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Dyer v. Berryhill

United States District Court, N.D. Illinois, Western Division

February 21, 2017

Michael F. Dyer Plaintiff,
Nancy A. Berryhill, Acting Commissioner of Social Security, [1]Defendant.


          Iain D. Johnston United States Magistrate Judge.

         This is an action challenging the administrative law judge's (“ALJ”) denial of social security disability benefits to plaintiff Michael F. Dyer. See 42 U.S.C. §405(g). Plaintiff alleges that back-related pain prevents him from working a full-time sedentary job.


         Plaintiff worked for many years in the maritime industry, where he loaded and unloaded barges and tugs, regularly lifting 75 to 150 pounds in shifts sometimes lasting 14 to 18 hours a day. R. 40. On November 20, 2009, he injured his back while lifting one of these heavy objects. R. 43. He was then 39 years old and had never had any back problems before.

         After the injury, he tried physical therapy, but it did not work. Dkt. #14 at 2 (citing R. 344, 346-359). He had several MRIs and other tests. Then, on November 8, 2010, he had lumbar fusion surgery that resulted in four screws and two rods being inserted. R. 45. The surgery was performed because, as the ALJ later noted in the opinion, plaintiff's “lower back pain had not responded to conservative treatment.” R. 18. After the surgery, plaintiff tried physical therapy several more times. Over time, his pain improved somewhat, although how much it improved is the subject of dispute.

         On May 5, 2011, plaintiff had a functional capacity evaluation administered by a company called ATI Physical Therapy.[2] R. 391. A month and a half later, one of plaintiff's doctors (Dr. Herman) wrote a letter releasing plaintiff to work a job consistent with the results of this evaluation.

         On May 8, 2014, a hearing was held before the ALJ. In his opening statement, plaintiff's counsel referred to the proceeding as a “relatively straightforward case” involving back pain. R. 37-38 (“it's essentially a pain case”). Plaintiff then testified about his various limitations arising out of his back pain.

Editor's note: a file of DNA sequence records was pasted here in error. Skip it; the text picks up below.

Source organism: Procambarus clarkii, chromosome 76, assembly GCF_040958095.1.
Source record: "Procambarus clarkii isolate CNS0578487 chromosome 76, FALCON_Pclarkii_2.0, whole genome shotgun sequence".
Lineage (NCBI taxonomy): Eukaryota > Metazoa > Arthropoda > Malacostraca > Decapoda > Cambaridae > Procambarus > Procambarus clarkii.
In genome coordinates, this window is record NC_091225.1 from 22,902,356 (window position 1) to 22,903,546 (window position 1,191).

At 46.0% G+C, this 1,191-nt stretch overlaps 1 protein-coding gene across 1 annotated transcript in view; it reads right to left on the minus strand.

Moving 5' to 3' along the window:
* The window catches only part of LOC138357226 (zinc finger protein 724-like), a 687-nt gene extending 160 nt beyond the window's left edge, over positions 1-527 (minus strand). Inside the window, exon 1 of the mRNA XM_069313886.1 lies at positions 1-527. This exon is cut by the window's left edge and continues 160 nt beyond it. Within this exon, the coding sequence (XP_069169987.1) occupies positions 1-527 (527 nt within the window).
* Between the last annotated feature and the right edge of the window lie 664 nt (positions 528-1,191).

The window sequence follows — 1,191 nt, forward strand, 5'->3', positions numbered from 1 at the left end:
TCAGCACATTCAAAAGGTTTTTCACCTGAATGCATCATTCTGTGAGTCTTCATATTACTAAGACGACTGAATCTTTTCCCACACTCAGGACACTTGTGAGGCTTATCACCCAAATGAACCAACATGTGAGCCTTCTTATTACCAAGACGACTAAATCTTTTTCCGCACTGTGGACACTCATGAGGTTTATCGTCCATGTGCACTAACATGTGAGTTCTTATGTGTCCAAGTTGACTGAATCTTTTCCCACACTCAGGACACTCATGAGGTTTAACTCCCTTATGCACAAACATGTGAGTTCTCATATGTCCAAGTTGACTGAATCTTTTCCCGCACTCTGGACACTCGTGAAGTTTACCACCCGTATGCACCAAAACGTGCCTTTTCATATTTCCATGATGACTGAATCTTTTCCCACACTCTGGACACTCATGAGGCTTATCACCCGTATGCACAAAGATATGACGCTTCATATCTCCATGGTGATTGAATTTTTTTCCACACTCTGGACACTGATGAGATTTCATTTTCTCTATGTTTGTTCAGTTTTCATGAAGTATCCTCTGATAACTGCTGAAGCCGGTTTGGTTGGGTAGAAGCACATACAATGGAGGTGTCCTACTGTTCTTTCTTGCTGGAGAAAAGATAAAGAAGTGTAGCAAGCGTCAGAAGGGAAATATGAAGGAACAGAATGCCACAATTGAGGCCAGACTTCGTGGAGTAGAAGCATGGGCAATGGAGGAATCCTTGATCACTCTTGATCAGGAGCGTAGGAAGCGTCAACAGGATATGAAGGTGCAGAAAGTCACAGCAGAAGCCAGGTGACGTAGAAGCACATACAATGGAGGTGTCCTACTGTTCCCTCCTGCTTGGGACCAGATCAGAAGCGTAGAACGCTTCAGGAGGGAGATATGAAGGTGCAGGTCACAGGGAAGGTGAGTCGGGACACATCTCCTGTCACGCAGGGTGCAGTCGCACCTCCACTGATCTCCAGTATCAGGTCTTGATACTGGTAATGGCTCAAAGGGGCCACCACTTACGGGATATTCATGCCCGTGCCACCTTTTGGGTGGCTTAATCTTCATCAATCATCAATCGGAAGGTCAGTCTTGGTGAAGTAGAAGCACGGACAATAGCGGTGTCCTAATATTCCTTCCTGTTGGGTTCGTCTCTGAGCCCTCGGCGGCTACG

On July 11, 2014, the ALJ found that plaintiff, despite ongoing back pain, could perform a sedentary job with exceptions such as the freedom to stand or walk every two hours. The ALJ's reasoning is discussed below.


         Plaintiff argues that the ALJ committed two main errors: (1) the ALJ improperly “played doctor” in interpreting the objective medical evidence, and (2) the ALJ cherry-picked or misinterpreted the evidence to reach various conclusions. The Court agrees with these arguments, finding that there are too many unresolved questions, ambiguous statements, and inconsistent or incomplete explanations. In short, the ALJ did not build an accurate and logical bridge from the evidence to the conclusion. Berger v. Astrue, 516 F.3d 539, 544 (7th Cir. 2008).

         Plaintiff focuses his arguments on the credibility analysis. The Court, therefore, will consider this analysis first and then will consider the ALJ's discussion of the medical opinions, some of which are also mentioned in the credibility analysis.

         I. Credibility Analysis.

         To summarize a few key facts at the outset, the ALJ did not call a medical expert to testify at the hearing. In the opinion, the ALJ agreed that plaintiff had a severe impairment of degenerative disc disease and that this condition could cause the pain and limitations plaintiff allegedly was experiencing. Therefore, the key issue was whether plaintiff's allegations were believable. The ALJ concluded that they were not-specifically, they were “less than fully credible.” R. 20. The ALJ's explanation was set forth in the following paragraph:

After considering the claimant's allegations and complaints, the undersigned finds him to be less than fully credible. While the claimant elected to undergo lumbar fusion, the record indicates that he had no neurological deficits prior to the surgery (Exhibit 18F/25). While the physical consultative examiner noted that the claimant walked with an antalgic gait, that he could not heel/toe walk and that he had reduced 4/5 dorsal flexion of the right foot, the record also indicates that he has full strength and sensation of his upper and lower extremities (Exhibit 9F). While straight leg raising has been positive on occasion, the record indicates that the claimant has no accompanying motor weakness or neurological deficits. This is consistent with a finding that the claimant is able to perform work at the sedentary level. While the claimant testified that he has increasing levels of weakness of his hands, the record consistently indicates that he has full grip and dexterity bilaterally. After undergoing a functional capacity evaluation, the claimant was released to work at the light exertional level (Exhibit 7F). In addition, Vijay Marwaha, M.D., the claimant's treating physician, opined that the claimant is able to perform sedentary work (Exhibit 12F). Therefore, the undersigned finds that the opinions of the claimant's treating physicians do not support a finding of disability. Even ...

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